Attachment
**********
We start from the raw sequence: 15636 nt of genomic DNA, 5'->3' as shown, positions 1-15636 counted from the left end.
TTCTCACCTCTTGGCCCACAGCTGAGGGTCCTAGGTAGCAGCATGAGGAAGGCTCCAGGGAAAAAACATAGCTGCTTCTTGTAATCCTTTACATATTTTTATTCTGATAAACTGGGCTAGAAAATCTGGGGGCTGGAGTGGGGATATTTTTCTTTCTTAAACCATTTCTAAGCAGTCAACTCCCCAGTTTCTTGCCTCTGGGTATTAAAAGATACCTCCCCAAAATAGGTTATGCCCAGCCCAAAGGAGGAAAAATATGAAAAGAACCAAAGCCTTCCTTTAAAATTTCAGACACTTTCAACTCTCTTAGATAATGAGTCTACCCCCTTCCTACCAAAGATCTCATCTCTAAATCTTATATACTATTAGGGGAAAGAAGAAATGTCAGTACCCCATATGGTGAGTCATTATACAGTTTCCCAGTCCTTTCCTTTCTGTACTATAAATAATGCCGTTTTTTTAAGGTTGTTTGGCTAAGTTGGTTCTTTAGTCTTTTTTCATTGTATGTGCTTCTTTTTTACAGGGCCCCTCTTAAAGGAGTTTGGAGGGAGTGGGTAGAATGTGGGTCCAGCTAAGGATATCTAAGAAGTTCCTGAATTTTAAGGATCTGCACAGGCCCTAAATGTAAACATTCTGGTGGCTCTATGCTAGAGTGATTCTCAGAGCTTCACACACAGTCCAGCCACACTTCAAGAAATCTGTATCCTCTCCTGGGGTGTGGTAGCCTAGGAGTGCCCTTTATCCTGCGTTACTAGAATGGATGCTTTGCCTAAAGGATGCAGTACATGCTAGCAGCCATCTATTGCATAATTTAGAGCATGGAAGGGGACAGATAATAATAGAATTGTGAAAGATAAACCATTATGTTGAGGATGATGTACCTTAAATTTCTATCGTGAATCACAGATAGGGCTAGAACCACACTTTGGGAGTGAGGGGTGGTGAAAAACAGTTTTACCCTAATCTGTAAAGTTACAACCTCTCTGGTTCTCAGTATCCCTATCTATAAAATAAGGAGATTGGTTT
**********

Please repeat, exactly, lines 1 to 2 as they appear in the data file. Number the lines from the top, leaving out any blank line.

We start from the raw sequence: 15636 nt of genomic DNA, 5'->3' as shown, positions 1-15636 counted from the left end.
TTCTCACCTCTTGGCCCACAGCTGAGGGTCCTAGGTAGCAGCATGAGGAAGGCTCCAGGGAAAAAACATAGCTGCTTCTTGTAATCCTTTACATATTTTTATTCTGATAAACTGGGCTAGAAAATCTGGGGGCTGGAGTGGGGATATTTTTCTTTCTTAAACCATTTCTAAGCAGTCAACTCCCCAGTTTCTTGCCTCTGGGTATTAAAAGATACCTCCCCAAAATAGGTTATGCCCAGCCCAAAGGAGGAAAAATATGAAAAGAACCAAAGCCTTCCTTTAAAATTTCAGACACTTTCAACTCTCTTAGATAATGAGTCTACCCCCTTCCTACCAAAGATCTCATCTCTAAATCTTATATACTATTAGGGGAAAGAAGAAATGTCAGTACCCCATATGGTGAGTCATTATACAGTTTCCCAGTCCTTTCCTTTCTGTACTATAAATAATGCCGTTTTTTTAAGGTTGTTTGGCTAAGTTGGTTCTTTAGTCTTTTTTCATTGTATGTGCTTCTTTTTTACAGGGCCCCTCTTAAAGGAGTTTGGAGGGAGTGGGTAGAATGTGGGTCCAGCTAAGGATATCTAAGAAGTTCCTGAATTTTAAGGATCTGCACAGGCCCTAAATGTAAACATTCTGGTGGCTCTATGCTAGAGTGATTCTCAGAGCTTCACACACAGTCCAGCCACACTTCAAGAAATCTGTATCCTCTCCTGGGGTGTGGTAGCCTAGGAGTGCCCTTTATCCTGCGTTACTAGAATGGATGCTTTGCCTAAAGGATGCAGTACATGCTAGCAGCCATCTATTGCATAATTTAGAGCATGGAAGGGGACAGATAATAATAGAATTGTGAAAGATAAACCATTATGTTGAGGATGATGTACCTTAAATTTCTATCGTGAATCACAGATAGGGCTAGAACCACACTTTGGGAGTGAGGGGTGGTGAAAAACAGTTTTACCCTAATCTGTAAAGTTACAACCTCTCTGGTTCTCAGTATCCCTATCTATAAAATAAGGAGATTGGTTT